Administration and Student Council Battle Issue of Trash on Quad

January 4, 2023

A+trash-laden+table+is+abandoned+after+lunch+before+the+holiday+assembly.+Trash+is+often+left+behind+by+students+on+the+quad.+Staff+photo%3A+Andrea+Li

Andrea Li

A trash-laden table is abandoned after lunch before the holiday assembly. Trash is often left behind by students on the quad. Staff photo: Andrea Li

Students continue to leave trash on the quad after lunch despite numerous warnings. As a result, the Menlo administration has been working with the student council to solve this problem. As an initial consequence, the administration decided to not serve ice cream for a few weeks, a large producer of waste. “There were a couple of Fridays where we didn’t serve ice cream. […] Some students get the ice cream and they don’t even eat ice cream. They leave not only the wrapper, but the ice cream in it. So that’s wasteful too,” Upper School Assistant Director Adam Gelb said. 

The littering problem has also caused consequences beyond just not having ice cream. “[The trash] also impacted the decision to not get vending machines […] that also creates more trash,” Gelb said.

According to Student Council Sustainability Coordinator and junior Maddie Brown, a specific measure Menlo’s student council has taken to reduce the amount of trash is not allowing facilities to clean up after students. “We took a step a few weeks ago by refraining facilities to pick up trash […] so we would leave the quad how it is throughout the entire week,” Brown said. “We didn’t tell the students until the end of the week.” However, according to Brown, this method wasn’t very effective, instead leading to a buildup of trash. The student council is continuing to brainstorm more ideas to reduce trash. 

Brown believes that reducing the amount of trash left on the quad will be difficult. “We’re so cultured in thinking it’s okay, and [we normalize] leaving trash on the quad thinking that other people are just going to pick it up after us,” Brown said. “It’s really hard to change that type of culture, but I do think it is changeable.”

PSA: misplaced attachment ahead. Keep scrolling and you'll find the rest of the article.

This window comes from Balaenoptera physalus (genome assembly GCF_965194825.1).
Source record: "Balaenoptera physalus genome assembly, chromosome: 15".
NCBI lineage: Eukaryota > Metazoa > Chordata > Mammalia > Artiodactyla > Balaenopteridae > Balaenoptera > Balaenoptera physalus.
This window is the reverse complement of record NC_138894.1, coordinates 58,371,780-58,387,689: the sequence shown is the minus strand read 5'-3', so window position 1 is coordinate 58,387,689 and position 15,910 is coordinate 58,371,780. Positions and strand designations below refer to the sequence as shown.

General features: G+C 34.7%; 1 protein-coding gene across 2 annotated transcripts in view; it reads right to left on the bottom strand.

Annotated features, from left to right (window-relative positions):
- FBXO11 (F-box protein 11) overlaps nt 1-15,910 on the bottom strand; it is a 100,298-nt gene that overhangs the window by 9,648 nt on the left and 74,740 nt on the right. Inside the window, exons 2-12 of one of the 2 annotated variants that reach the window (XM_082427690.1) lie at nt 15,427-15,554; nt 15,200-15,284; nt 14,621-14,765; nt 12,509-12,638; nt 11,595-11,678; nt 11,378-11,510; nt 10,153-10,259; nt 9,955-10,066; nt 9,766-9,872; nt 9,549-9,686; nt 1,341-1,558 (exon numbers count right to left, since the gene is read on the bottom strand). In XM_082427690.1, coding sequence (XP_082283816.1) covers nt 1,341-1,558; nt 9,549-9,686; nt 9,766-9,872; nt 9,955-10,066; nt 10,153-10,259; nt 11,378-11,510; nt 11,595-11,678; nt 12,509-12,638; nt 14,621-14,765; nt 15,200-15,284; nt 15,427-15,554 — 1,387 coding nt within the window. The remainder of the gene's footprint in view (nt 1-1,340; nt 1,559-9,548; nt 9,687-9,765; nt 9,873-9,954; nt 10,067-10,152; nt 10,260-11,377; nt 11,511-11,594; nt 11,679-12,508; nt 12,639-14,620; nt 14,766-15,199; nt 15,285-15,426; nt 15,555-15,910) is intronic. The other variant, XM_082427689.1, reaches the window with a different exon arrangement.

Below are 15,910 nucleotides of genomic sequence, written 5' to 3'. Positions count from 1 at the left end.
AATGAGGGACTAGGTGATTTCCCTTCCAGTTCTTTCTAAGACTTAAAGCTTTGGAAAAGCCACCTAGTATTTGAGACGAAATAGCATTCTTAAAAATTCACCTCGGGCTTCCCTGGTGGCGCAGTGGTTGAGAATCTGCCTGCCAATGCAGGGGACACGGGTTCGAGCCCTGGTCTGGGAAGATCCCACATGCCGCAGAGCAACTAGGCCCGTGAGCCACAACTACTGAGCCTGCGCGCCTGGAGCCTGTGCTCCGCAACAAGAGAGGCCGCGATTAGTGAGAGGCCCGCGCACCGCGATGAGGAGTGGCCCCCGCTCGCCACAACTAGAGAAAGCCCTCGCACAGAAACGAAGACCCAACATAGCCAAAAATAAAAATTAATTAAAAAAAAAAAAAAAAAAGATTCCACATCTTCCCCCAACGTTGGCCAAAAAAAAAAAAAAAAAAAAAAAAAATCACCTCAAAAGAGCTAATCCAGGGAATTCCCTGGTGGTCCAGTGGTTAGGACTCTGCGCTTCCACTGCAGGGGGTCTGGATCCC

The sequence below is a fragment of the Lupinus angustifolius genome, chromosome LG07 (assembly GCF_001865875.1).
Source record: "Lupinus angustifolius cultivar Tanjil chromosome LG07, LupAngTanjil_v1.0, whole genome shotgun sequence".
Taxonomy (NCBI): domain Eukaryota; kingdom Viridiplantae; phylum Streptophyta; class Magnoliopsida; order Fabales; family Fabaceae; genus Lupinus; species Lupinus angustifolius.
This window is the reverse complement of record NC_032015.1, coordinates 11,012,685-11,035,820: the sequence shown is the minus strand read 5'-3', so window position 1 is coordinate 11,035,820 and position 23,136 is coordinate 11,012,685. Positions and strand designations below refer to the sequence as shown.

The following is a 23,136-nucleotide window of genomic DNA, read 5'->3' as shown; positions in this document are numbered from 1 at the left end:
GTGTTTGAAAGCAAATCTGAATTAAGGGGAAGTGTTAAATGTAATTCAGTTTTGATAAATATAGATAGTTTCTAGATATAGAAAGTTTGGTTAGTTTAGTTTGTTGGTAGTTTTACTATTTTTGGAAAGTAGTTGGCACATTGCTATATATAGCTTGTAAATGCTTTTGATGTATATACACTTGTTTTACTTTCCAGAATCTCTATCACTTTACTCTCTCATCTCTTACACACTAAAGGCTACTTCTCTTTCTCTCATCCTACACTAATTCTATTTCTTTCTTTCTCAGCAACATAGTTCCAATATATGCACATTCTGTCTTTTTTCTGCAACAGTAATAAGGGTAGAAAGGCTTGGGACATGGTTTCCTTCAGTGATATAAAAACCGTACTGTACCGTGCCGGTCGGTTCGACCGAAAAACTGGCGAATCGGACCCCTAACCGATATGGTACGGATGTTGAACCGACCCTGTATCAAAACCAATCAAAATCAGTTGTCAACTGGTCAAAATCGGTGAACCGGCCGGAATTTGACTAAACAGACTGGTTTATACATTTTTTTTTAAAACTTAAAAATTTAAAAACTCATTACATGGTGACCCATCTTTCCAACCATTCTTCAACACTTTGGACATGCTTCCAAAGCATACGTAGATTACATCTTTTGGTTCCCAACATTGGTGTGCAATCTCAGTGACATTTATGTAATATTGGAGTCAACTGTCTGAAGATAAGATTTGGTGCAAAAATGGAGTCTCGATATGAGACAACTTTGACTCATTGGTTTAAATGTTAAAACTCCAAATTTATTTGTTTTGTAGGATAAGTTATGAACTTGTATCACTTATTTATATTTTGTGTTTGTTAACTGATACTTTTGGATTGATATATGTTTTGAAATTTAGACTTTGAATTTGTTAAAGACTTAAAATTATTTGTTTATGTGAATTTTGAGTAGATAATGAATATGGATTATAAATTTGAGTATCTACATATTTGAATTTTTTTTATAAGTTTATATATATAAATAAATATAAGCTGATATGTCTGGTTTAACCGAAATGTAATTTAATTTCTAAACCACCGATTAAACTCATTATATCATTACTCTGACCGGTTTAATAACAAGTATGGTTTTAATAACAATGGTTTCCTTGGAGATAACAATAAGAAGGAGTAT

Director of Sustainability Chrissy Orangio similarly believes that it will be up to the students to solve the problem. “We need to be more cognizant of not only putting our trash in the trash can, but thinking about putting our compost in the compost and recycling and recycling,” Orangio said. “I think it’s a student problem and needs to be solved by creative student thinking […] We want students to feel responsible for their trash.”

Orangio believes that the administration has largely left it to the student council to come up with solutions to the trash problem. “We are helping Student Council as admin with creative solutions, but research shows […] that the best way to get kids to pick up their trash is to have it [be a] student-led [effort],” Orangio said. “We want the answers to come from the students.”

The issue of trash being left on the quad doesn’t only affect students, but also guests on campus. “It is a concern that some students just decide to leave trash on the quad during the school day,” Gelb said. “It could impact where people sit [and] visitors on campus […] prospective families, prospective students.”

Facilities worker Omar Juan Acosta is often responsible for the aftermath of trash left on the quad. Acosta thinks that students properly using the trash cans would make his job more doable.  “If [students] are using the garbage can, it’s easier for me to manage that,” Acosta said. “[It’s] not a big problem, because we’re humans. […] The main problem is that we have spaces to put the garbage and we don’t do it.”

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About the Contributor
Photo of Andrea Li
Andrea Li, Copy Editor
 

Number of years in The Coat of Arms: 3

Favorite aspect of journalism: writing stories about topics she likes.

Interests outside of school: drawing, listening to music.

Class of 2024

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